The term "benefit" is used in the research context to refer to something of positive value related to health or welfare. Unlike, "risk," "benefit" is not a term that expresses probabilities. Risk is properly contrasted to probability of benefits, and benefits are properly contrasted with harms rather than risks of harm. Accordingly, so-called risk/benefit assessments are concerned with the probabilities and magnitudes of possible harm and anticipated benefits. Many kinds of possible harms and benefits need to be taken into account. There are, for example, risks of psychological harm, physical harm, legal harm, social harm and economic harm and the corresponding benefits. While the most likely types of harms to research subjects are those of psychological or physical pain or injury, other possible kinds should not be overlooked.

Risks and benefits of research may affect the individual subjects, the families of the individual subjects, and society at large (or special groups of subjects in society). Previous codes and Federal regulations have required that risks to subjects be outweighed by the sum of both the anticipated benefit to the subject, if any, and the anticipated benefit to society in the form of knowledge to be gained from the research. In balancing these different elements, the risks and benefits affecting the immediate research subject will normally carry special weight. On the other hand, interests other than those of the subject may on some occasions be sufficient by themselves to justify the risks involved in the research, so long as the subjects' rights have been protected. Beneficence thus requires that we protect against risk of harm to subjects and also that we be concerned about the loss of the substantial benefits that might be gained from research.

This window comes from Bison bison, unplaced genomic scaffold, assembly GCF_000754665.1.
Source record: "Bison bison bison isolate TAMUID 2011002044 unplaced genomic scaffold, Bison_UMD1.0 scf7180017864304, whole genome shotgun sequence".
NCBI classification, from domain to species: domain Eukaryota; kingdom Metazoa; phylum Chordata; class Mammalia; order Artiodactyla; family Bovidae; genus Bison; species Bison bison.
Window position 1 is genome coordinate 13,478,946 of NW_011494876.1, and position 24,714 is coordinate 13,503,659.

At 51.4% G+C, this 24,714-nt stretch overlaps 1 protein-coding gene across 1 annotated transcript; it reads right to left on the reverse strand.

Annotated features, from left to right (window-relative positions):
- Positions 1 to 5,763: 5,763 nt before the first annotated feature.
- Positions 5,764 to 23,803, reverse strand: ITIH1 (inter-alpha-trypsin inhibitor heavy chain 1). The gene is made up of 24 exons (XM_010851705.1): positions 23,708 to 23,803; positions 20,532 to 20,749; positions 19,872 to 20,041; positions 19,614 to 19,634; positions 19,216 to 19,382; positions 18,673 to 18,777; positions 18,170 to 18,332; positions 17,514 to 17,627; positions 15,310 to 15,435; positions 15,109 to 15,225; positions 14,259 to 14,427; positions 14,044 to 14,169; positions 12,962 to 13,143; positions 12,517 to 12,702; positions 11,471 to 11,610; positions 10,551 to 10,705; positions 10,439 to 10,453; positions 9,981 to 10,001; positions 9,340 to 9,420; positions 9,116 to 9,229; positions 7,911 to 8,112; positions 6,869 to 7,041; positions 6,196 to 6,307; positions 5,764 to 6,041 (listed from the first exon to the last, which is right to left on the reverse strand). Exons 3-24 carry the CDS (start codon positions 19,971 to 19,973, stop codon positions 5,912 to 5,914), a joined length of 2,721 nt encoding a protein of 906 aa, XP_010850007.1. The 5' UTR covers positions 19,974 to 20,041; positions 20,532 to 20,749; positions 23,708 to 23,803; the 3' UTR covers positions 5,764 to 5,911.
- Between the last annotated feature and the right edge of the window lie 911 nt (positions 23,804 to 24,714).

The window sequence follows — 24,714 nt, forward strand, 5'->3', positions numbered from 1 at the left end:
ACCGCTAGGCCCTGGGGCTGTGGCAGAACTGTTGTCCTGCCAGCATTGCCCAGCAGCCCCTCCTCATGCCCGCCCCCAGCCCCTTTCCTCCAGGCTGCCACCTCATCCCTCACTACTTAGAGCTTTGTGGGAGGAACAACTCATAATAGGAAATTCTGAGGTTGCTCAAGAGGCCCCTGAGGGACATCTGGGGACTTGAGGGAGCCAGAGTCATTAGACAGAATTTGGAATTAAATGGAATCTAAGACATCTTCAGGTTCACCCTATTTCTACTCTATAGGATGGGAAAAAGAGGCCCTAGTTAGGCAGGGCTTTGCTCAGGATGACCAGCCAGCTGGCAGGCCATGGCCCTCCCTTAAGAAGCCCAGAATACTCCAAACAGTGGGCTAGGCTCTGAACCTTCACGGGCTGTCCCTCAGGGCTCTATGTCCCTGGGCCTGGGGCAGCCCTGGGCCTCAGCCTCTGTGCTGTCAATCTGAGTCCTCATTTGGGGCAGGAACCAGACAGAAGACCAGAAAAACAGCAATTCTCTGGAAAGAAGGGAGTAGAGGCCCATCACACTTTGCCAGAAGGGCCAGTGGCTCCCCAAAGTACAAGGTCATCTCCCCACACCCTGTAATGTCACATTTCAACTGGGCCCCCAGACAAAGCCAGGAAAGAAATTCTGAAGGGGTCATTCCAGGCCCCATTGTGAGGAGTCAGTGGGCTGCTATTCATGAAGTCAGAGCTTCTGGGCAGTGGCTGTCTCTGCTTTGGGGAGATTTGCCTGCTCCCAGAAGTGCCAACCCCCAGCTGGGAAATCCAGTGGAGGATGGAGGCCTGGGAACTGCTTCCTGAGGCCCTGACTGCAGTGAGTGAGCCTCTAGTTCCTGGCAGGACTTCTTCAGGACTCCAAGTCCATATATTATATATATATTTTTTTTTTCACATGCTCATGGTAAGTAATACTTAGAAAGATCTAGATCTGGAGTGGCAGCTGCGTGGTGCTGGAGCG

The Systematic Assessment of Risks and Benefits. It is commonly said that benefits and risks must be "balanced" and shown to be "in a favorable ratio." The metaphorical character of these terms draws attention to the difficulty of making precise judgments. Only on rare occasions will quantitative techniques be available for the scrutiny of research protocols. However, the idea of systematic, nonarbitrary analysis of risks and benefits should be emulated insofar as possible. This ideal requires those making decisions about the justifiability of research to be thorough in the accumulation and assessment of information about all aspects of the research, and to consider alternatives systematically. This procedure renders the assessment of research more rigorous and precise, while making communication between review board members and investigators less subject to misinterpretation, misinformation and conflicting judgments. Thus, there should first be a determination of the validity of the presuppositions of the research; then the nature, probability and magnitude of risk should be distinguished with as much clarity as possible. The method of ascertaining risks should be explicit, especially where there is no alternative to the use of such vague categories as small or slight risk. It should also be determined whether an investigator's estimates of the probability of harm or benefits are reasonable, as judged by known facts or other available studies.